So I sauteed everything with onions and garlic as directed and then cooked it longer than normal, (I always prefer over-cooked food to under-cooked). I added some Indian spice that has been in my cupboard too long, basil as the recipe requested, and tried to sprinkle in some turmeric but the can was empty. I didn't have the amounts exact (the recipe called for items in pounds and ounces - I have no scale). However, having cooked with and eaten all of the ingredients before (except wakame, which was quickly becoming a minority in the mix) I felt confident I knew the proportions they would work well together.

As for the dangerous wakame I soaked and rinsed it as suggested then I peeled the leaves off of the stem because in my experience all vegetables (whether from under the sea or not) are better without the stem. Then I rinsed and soaked it some more. I was heartened to read that wakame is considered mild. Sea vegetables are great in theory - high in iron and other nutrients - some of them are even natural chelaters - but I have to be really craving healthfood to stomach the fishy/slimy/snaily-ness that goes along with it.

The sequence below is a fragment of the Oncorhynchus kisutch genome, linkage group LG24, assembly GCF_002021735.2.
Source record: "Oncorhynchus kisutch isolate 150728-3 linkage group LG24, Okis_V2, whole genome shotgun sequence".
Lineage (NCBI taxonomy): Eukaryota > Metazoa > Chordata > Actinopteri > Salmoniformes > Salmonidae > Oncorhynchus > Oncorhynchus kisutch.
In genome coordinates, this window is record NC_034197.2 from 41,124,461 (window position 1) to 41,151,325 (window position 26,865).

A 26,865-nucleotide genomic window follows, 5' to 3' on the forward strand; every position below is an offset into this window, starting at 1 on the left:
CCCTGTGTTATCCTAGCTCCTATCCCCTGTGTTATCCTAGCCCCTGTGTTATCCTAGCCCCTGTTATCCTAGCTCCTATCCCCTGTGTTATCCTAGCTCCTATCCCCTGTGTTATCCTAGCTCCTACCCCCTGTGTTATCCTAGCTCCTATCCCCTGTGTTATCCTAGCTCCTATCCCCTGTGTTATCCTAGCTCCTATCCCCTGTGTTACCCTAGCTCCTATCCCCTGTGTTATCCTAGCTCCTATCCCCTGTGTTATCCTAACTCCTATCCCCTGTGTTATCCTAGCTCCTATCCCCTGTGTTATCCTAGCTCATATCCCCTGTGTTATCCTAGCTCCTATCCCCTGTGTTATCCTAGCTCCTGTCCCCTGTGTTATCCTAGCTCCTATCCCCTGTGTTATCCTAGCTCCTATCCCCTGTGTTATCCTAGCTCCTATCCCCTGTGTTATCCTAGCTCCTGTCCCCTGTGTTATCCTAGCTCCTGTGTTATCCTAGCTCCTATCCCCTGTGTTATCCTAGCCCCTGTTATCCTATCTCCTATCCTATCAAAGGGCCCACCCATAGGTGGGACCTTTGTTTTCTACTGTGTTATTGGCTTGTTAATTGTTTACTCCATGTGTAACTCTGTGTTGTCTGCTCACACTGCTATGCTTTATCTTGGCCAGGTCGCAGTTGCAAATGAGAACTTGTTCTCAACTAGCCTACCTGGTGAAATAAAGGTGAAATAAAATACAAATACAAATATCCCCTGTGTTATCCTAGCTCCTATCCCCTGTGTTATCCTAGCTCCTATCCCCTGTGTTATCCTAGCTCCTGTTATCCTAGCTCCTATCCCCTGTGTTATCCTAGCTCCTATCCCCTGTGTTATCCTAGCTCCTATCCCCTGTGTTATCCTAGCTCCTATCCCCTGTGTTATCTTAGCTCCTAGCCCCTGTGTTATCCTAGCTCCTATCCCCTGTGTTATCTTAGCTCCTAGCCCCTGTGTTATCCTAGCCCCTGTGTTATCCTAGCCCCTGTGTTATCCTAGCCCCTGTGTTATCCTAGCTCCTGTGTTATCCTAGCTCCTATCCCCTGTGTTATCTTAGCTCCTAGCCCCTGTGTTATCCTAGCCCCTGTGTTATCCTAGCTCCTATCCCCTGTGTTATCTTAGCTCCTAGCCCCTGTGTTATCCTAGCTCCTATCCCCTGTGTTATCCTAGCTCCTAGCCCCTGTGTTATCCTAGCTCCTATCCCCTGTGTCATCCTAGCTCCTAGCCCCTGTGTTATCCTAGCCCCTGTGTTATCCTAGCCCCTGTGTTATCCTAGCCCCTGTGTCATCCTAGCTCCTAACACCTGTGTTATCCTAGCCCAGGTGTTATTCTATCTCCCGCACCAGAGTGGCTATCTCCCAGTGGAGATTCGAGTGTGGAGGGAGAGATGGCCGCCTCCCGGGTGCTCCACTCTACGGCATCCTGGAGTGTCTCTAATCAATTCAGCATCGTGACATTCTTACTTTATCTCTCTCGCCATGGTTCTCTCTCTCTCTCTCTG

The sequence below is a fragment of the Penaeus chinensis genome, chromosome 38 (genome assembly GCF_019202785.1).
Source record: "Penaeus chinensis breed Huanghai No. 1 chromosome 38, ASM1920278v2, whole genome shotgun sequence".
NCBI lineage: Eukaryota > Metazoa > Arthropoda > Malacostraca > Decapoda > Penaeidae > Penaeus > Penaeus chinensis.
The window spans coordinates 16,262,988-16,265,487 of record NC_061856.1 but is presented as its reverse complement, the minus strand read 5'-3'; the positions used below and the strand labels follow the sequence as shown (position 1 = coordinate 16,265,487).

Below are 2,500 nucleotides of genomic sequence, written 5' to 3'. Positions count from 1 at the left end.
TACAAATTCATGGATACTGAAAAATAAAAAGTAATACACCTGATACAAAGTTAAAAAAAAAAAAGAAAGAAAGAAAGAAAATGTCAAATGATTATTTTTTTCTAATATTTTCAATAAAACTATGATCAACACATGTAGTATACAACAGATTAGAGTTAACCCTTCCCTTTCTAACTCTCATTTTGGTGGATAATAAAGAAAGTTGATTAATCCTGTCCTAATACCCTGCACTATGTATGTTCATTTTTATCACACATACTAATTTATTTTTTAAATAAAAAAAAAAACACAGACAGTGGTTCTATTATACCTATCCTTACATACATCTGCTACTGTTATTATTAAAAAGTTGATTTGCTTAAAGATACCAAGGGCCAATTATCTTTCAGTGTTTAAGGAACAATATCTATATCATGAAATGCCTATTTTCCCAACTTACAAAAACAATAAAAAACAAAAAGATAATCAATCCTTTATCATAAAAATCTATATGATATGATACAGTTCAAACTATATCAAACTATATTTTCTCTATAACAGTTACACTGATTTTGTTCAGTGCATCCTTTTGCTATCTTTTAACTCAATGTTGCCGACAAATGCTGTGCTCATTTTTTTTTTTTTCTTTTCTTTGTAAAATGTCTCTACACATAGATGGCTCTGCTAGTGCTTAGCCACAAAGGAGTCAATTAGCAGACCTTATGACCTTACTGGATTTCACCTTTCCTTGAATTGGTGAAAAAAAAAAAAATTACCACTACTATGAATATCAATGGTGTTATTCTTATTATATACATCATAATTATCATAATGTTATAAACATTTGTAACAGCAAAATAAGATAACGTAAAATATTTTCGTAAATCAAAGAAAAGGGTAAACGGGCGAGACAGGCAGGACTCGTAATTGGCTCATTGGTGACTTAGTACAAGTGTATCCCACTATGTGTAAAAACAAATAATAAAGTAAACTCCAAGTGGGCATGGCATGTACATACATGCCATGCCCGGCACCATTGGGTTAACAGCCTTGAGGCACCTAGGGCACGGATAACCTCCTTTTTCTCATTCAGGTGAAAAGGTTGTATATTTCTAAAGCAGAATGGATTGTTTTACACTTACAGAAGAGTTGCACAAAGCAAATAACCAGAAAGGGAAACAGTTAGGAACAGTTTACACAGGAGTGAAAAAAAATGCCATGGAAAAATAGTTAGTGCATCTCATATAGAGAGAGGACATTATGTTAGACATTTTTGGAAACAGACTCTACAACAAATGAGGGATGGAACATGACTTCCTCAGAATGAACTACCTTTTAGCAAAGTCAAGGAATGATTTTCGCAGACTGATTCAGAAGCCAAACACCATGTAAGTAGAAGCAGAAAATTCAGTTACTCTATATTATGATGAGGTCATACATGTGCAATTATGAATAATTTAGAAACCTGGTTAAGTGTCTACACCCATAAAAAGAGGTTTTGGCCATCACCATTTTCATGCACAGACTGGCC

But I fried and then steamed and eventually pressure-cooked the ingredients. I added a bit of black better and dash of balsamic vinegar as the recipe suggested. Then, of my own accord, I threw in some salt and soy sauce (which makes everything better) and I am proud to say that the end result was delicious.

I still doubt I would feed it to anyone else. My taste buds highly favor the practical and the healthy, which can be a bit much to expect from most people.

September 18, 2006